There is more than meets the eye when it comes to being an eagle scout. For example, did you know that they make an average of $26.24 an hour? That's $54,573 a year!
Between 2018 and 2028, the career is expected to grow 11% and produce 30,500 job opportunities across the U.S.
There are certain skills that many eagle scouts have in order to accomplish their responsibilities. By taking a look through resumes, we were able to narrow down the most common skills for a person in this position. We discovered that a lot of resumes listed communication skills, dedication and interpersonal skills.
When it comes to the most important skills required to be an eagle scout, we found that a lot of resumes listed 25.0% of eagle scouts included community service projects, while 15.4% of resumes included boy scouts, and 7.8% of resumes included bsa. Hard skills like these are helpful to have when it comes to performing essential job responsibilities.
If you're interested in becoming an eagle scout, one of the first things to consider is how much education you need. We've determined that 77.2% of eagle scouts have a bachelor's degree. In terms of higher education levels, we found that 3.1% of eagle scouts have master's degrees. Even though most eagle scouts have a college degree, it's possible to become one with only a high school degree or GED.
Choosing the right major is always an important step when researching how to become an eagle scout. When we researched the most common majors for an eagle scout, we found that they most commonly earn bachelor's degree degrees or associate degree degrees. Other degrees that we often see on eagle scout resumes include high school diploma degrees or master's degree degrees.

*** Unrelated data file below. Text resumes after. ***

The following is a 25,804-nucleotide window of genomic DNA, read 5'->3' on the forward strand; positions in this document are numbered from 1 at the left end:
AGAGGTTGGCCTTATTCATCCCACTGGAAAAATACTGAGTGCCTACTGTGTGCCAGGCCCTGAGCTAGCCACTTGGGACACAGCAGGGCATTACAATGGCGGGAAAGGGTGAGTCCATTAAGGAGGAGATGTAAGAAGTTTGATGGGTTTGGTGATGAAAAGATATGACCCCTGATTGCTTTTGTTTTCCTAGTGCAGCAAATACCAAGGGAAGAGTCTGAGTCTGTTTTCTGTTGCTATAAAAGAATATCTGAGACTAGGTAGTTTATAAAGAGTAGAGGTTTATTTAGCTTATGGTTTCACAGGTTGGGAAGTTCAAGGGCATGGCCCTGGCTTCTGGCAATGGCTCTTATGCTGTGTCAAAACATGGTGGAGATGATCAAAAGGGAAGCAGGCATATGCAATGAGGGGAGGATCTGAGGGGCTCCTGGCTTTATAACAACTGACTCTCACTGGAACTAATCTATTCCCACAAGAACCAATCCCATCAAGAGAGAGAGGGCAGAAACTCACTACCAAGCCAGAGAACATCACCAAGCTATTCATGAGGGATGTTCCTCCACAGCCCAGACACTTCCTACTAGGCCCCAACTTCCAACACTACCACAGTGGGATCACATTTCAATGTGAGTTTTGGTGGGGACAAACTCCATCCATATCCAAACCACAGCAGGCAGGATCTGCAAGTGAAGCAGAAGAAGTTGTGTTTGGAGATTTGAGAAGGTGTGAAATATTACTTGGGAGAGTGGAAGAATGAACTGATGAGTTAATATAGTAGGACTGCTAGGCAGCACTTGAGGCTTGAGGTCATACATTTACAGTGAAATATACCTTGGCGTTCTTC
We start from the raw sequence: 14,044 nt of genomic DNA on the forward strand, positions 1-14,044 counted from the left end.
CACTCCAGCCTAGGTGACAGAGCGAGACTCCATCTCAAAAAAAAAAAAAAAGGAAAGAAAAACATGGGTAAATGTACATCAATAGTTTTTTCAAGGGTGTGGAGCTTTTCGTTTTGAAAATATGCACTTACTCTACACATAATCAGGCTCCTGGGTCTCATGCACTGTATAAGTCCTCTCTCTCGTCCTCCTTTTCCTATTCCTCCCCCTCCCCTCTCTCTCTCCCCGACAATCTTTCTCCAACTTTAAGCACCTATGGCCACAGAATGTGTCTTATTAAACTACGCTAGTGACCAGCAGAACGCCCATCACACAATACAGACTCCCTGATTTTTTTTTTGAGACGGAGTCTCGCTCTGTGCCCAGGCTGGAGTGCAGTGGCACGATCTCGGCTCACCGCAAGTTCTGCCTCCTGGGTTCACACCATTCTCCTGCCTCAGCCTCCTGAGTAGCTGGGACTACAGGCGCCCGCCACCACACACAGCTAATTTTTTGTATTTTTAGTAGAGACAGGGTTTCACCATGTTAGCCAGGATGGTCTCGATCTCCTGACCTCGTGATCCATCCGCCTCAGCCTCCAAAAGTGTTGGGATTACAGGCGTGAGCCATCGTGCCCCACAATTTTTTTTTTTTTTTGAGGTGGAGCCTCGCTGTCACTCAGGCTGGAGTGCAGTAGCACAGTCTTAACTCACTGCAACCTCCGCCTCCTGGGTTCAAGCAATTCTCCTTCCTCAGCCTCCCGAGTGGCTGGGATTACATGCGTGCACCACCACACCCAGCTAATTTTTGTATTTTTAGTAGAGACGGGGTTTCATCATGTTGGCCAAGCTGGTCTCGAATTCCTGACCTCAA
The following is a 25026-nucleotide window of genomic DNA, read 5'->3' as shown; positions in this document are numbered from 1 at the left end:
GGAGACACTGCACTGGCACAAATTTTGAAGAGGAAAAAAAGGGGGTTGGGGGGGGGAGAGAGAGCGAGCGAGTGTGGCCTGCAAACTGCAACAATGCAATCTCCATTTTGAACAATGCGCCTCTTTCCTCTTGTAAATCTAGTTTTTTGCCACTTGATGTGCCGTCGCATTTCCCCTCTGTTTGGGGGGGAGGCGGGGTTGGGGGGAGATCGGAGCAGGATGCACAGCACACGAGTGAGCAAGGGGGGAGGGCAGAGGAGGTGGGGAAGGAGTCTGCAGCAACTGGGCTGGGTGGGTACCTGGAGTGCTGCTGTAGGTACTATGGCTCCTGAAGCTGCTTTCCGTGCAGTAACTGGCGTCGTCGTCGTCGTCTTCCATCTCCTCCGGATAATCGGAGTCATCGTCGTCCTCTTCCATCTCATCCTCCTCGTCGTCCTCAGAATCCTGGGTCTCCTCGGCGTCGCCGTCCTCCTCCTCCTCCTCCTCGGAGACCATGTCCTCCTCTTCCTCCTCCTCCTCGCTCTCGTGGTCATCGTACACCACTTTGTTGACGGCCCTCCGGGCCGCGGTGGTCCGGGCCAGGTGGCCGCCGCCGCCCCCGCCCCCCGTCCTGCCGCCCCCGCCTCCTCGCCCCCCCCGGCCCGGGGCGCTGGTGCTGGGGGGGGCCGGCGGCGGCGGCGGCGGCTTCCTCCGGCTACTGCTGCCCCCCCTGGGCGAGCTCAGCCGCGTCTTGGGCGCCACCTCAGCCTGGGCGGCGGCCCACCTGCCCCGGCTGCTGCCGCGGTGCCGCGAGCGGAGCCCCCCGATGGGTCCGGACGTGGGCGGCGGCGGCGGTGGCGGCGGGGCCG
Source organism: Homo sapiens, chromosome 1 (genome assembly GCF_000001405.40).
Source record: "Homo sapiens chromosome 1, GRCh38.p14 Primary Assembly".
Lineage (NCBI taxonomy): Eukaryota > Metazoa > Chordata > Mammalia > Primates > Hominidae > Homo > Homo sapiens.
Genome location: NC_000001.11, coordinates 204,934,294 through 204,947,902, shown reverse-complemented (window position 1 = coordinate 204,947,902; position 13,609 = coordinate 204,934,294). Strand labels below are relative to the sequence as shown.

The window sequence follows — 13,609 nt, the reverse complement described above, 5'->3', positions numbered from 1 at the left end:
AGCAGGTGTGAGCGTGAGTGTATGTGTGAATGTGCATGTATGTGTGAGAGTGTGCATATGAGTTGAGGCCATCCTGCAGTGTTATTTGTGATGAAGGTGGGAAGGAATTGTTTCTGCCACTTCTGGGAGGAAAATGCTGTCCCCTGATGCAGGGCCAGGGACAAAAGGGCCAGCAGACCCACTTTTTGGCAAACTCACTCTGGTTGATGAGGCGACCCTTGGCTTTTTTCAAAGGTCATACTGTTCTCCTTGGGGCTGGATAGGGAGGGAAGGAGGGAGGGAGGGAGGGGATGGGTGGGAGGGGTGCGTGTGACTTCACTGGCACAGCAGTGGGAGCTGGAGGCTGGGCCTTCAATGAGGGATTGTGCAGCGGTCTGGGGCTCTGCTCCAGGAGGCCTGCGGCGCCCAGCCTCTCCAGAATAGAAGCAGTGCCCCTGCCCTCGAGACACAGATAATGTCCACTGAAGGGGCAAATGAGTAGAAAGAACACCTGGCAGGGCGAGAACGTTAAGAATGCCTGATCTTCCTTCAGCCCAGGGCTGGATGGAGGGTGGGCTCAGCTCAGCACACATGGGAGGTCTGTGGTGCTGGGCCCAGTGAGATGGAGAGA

You may find that experience in other jobs will help you become an eagle scout. In fact, many eagle scout jobs require experience in a role such as internship. Meanwhile, many eagle scouts also have previous career experience in roles such as volunteer or senior leader.
Tell us your goals and we'll match you with the right jobs to get there.
In addition to switching up your job search, it might prove helpful to look at a career path for your specific job. Now, what's a career path you ask? Well, it's practically a map that shows how you might advance from one job title to another. Our career paths are especially detailed with salary changes. So, for example, if you started out with the role of missionary you might progress to a role such as pastor eventually. Later on in your career, you could end up with the title project manager.
Tell us your goals and we'll match you with the rights job to get there.
Designing and figuring out what to include on your resume can be tough, not to mention time-consuming. That's why we put together a guide that is designed to help you craft the perfect resume for becoming an Eagle Scout. If you're needing extra inspiration, take a look through our selection of templates that are specific to your job.
Learn How To Write an Eagle Scout Resume
At Zippia, we went through countless Eagle Scout resumes and compiled some information about how best to optimize them. Here are some suggestions based on what we found, divided by the individual sections of the resume itself.View Detailed Information
Hispanic or Latino
Black or African American
High School Diploma
Evanston, IL • Private
New York, NY • Private
Champaign, IL • Public
Austin, TX • Public
Los Angeles, CA • Private
Philadelphia, PA • Private
San Diego, CA • Public
Madison, WI • Public
Stanford, CA • Private
Charlottesville, VA • Public
The skills section on your resume can be almost as important as the experience section, so you want it to be an accurate portrayal of what you can do. Luckily, we've found all of the skills you'll need so even if you don't have these skills yet, you know what you need to work on. Out of all the resumes we looked through, 25.0% of eagle scouts listed community service projects on their resume, but soft skills such as communication skills and dedication are important as well.